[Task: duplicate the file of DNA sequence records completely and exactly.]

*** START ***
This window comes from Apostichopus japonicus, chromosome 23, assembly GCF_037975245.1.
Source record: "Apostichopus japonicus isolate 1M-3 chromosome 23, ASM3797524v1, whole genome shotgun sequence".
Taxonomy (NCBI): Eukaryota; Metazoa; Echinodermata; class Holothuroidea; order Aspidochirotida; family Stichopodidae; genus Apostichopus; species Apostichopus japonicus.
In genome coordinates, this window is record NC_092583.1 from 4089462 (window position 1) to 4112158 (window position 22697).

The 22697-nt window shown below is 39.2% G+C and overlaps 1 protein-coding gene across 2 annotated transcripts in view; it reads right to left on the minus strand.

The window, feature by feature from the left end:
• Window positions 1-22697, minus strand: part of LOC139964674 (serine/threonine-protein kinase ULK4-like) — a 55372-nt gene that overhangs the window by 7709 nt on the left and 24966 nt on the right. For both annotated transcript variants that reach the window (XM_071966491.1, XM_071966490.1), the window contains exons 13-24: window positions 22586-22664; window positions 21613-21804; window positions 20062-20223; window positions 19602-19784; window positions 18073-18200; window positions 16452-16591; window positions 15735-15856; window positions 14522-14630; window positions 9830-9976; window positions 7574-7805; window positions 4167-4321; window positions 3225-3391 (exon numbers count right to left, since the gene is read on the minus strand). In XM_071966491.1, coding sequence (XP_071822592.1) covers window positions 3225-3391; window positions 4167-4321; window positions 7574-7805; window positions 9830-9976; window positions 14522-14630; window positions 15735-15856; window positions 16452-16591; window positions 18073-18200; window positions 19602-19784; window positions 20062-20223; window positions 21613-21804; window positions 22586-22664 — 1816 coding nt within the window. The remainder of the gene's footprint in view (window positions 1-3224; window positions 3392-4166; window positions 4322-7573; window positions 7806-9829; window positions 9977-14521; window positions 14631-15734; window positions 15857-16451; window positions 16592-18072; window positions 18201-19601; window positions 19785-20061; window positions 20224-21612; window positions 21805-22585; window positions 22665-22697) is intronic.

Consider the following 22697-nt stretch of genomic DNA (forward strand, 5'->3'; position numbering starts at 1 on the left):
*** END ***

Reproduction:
This window comes from Apostichopus japonicus, chromosome 23, assembly GCF_037975245.1.
Source record: "Apostichopus japonicus isolate 1M-3 chromosome 23, ASM3797524v1, whole genome shotgun sequence".
Taxonomy (NCBI): Eukaryota; Metazoa; Echinodermata; class Holothuroidea; order Aspidochirotida; family Stichopodidae; genus Apostichopus; species Apostichopus japonicus.
In genome coordinates, this window is record NC_092583.1 from 4089462 (window position 1) to 4112158 (window position 22697).

The 22697-nt window shown below is 39.2% G+C and overlaps 1 protein-coding gene across 2 annotated transcripts in view; it reads right to left on the minus strand.

The window, feature by feature from the left end:
• Window positions 1-22697, minus strand: part of LOC139964674 (serine/threonine-protein kinase ULK4-like) — a 55372-nt gene that overhangs the window by 7709 nt on the left and 24966 nt on the right. For both annotated transcript variants that reach the window (XM_071966491.1, XM_071966490.1), the window contains exons 13-24: window positions 22586-22664; window positions 21613-21804; window positions 20062-20223; window positions 19602-19784; window positions 18073-18200; window positions 16452-16591; window positions 15735-15856; window positions 14522-14630; window positions 9830-9976; window positions 7574-7805; window positions 4167-4321; window positions 3225-3391 (exon numbers count right to left, since the gene is read on the minus strand). In XM_071966491.1, coding sequence (XP_071822592.1) covers window positions 3225-3391; window positions 4167-4321; window positions 7574-7805; window positions 9830-9976; window positions 14522-14630; window positions 15735-15856; window positions 16452-16591; window positions 18073-18200; window positions 19602-19784; window positions 20062-20223; window positions 21613-21804; window positions 22586-22664 — 1816 coding nt within the window. The remainder of the gene's footprint in view (window positions 1-3224; window positions 3392-4166; window positions 4322-7573; window positions 7806-9829; window positions 9977-14521; window positions 14631-15734; window positions 15857-16451; window positions 16592-18072; window positions 18201-19601; window positions 19785-20061; window positions 20224-21612; window positions 21805-22585; window positions 22665-22697) is intronic.

Consider the following 22697-nt stretch of genomic DNA (forward strand, 5'->3'; position numbering starts at 1 on the left):